Carnosine (CAR) is an endogenous peptide and present in lens, but there is little evidence for its effectiveness in calpain-induced proteolysis inhibition and its differential effects toward different wavelengths of ultraviolet (UV) irradiation. This study aimed to develop three in vitro cataract models to compare the mechanisms underlying the protective activities of CAR. Crude crystallins extracted from porcine lenses were used for antiproteolysis assays, and purified γ-crystallins were used for anti-UV assays. The turbidity in those in vitro models mimics cataract formation and was assayed by measuring optical density (OD) at 405 nm. The effectiveness of CAR on calpain-induced proteolysis was studied at 37 and 58°C. Patterns of proteins were then analyzed by SDS-PAGE. The turbidity was reduced significantly (p <0.05) at 60 min measurements with the increased concentration of CAR (10-300 mM). SDS-PAGE showed that the decreased intensities at both ∼28 and ∼30 kDa protein bands in heat-enhanced assays were ameliorated by CAR at ≥10 mM concentrations. In UV-B studies, CAR (200, 300 mM) reduced the turbidity of γ-crystallin significantly (p <0.05) at 6 h observations. The turbidity of samples containing γ-crystallins was ameliorated while incubated with CAR (100, 300 mM) significantly (p <0.05) following 4 h of exposure to UV-C. SDS-PAGE showed that the presence of CAR reduced UV-B-induced aggregation of γ-crystallins at ∼44 kDa and resulted in less loss of γ-crystallin following UV-C exposure. The result of modeling also suggests that CAR acts as an inhibitor of calpain. In conclusion, CAR protects lens proteins more readily by inhibiting proteolysis and UV-C-induced degradation than aggregation induced by UV-B irradiation.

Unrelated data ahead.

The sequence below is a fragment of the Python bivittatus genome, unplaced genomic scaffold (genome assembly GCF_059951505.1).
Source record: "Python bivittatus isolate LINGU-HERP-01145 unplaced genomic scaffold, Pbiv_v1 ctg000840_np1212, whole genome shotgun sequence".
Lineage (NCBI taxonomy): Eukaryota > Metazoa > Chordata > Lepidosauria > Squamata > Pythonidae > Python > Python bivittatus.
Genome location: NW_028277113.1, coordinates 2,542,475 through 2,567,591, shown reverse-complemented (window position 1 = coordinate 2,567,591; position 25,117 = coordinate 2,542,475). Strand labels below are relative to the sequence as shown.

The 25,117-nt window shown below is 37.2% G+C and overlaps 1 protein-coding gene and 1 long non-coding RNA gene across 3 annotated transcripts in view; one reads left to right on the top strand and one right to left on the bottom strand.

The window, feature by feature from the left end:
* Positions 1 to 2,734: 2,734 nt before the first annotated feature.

ASJC Scopus subject areas
- Agricultural and Biological Sciences(all)